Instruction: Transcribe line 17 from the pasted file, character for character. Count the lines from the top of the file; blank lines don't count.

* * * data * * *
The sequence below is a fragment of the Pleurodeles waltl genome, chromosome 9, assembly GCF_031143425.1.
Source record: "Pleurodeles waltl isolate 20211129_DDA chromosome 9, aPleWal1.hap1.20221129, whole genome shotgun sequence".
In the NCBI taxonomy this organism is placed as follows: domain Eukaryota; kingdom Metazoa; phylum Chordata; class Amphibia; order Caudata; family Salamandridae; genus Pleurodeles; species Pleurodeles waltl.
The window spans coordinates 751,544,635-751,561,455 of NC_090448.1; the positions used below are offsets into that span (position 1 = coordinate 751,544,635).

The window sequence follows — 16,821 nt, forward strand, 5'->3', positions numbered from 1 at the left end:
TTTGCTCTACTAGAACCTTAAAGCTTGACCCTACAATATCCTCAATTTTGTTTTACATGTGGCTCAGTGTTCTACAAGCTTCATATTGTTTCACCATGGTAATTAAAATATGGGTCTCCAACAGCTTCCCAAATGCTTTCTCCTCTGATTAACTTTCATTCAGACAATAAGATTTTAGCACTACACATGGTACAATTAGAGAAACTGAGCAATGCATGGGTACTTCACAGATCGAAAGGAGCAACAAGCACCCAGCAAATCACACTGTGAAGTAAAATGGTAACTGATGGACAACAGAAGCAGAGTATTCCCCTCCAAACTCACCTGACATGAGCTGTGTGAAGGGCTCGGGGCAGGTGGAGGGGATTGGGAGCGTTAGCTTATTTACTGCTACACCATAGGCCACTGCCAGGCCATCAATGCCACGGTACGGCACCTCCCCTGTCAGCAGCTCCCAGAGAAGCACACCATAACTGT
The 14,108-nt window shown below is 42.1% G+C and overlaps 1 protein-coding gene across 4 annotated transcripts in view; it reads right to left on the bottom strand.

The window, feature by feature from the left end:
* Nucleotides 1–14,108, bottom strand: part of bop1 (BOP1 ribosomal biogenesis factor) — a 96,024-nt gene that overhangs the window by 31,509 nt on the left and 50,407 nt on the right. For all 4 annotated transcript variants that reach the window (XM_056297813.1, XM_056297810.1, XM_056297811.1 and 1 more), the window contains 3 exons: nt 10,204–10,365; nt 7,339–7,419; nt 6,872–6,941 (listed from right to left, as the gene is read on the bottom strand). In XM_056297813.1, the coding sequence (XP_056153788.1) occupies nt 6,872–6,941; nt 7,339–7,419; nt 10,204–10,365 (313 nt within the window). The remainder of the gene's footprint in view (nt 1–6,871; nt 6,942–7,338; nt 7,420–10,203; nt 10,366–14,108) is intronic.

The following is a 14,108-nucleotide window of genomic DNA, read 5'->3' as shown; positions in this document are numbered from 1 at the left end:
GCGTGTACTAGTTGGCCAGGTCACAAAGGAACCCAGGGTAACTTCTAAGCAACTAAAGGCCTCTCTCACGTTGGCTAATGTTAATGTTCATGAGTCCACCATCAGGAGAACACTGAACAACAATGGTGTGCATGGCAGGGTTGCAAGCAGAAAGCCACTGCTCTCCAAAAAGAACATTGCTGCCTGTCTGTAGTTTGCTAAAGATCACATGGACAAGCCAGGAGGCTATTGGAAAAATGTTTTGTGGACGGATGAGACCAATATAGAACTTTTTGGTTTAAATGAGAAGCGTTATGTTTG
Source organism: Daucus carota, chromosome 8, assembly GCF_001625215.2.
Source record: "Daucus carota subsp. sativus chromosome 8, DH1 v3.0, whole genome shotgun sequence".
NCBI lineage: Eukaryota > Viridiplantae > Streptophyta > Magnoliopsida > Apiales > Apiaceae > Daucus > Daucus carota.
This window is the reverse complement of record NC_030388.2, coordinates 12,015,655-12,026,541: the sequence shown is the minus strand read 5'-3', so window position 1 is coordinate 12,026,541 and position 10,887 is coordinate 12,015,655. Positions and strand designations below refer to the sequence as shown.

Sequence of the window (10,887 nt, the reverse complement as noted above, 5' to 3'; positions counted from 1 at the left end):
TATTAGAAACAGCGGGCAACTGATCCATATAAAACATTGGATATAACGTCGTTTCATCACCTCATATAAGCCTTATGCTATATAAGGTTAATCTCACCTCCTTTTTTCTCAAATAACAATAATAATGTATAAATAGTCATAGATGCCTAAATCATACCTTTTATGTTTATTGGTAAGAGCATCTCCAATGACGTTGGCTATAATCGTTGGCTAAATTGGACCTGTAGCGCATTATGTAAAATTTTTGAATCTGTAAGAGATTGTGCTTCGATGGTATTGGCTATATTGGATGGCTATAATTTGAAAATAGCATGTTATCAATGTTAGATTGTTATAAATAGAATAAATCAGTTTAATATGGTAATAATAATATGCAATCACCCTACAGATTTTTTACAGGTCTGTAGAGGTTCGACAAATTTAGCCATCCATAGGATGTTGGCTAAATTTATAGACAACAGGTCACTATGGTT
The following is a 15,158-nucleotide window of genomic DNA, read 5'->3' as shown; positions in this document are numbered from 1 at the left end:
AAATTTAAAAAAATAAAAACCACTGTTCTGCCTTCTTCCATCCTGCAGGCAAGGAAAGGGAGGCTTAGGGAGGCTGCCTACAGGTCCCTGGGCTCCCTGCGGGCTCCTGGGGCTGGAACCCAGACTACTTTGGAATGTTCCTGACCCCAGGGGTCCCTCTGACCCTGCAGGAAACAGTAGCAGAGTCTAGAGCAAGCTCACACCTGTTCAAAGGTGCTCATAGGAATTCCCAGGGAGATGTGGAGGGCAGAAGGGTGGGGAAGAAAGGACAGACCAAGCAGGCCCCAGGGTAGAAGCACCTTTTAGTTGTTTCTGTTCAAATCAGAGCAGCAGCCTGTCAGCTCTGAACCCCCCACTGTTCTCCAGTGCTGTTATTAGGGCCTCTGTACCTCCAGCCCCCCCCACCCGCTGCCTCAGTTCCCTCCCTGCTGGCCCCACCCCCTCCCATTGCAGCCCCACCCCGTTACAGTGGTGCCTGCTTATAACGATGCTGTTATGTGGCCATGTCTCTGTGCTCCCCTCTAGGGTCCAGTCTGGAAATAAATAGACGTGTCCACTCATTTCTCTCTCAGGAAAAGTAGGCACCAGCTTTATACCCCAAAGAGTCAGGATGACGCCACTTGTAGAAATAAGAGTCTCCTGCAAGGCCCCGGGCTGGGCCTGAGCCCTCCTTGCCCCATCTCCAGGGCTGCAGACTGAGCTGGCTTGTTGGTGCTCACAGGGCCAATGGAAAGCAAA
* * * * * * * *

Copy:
TATTAGAAACAGCGGGCAACTGATCCATATAAAACATTGGATATAACGTCGTTTCATCACCTCATATAAGCCTTATGCTATATAAGGTTAATCTCACCTCCTTTTTTCTCAAATAACAATAATAATGTATAAATAGTCATAGATGCCTAAATCATACCTTTTATGTTTATTGGTAAGAGCATCTCCAATGACGTTGGCTATAATCGTTGGCTAAATTGGACCTGTAGCGCATTATGTAAAATTTTTGAATCTGTAAGAGATTGTGCTTCGATGGTATTGGCTATATTGGATGGCTATAATTTGAAAATAGCATGTTATCAATGTTAGATTGTTATAAATAGAATAAATCAGTTTAATATGGTAATAATAATATGCAATCACCCTACAGATTTTTTACAGGTCTGTAGAGGTTCGACAAATTTAGCCATCCATAGGATGTTGGCTAAATTTATAGACAACAGGTCACTATGGTT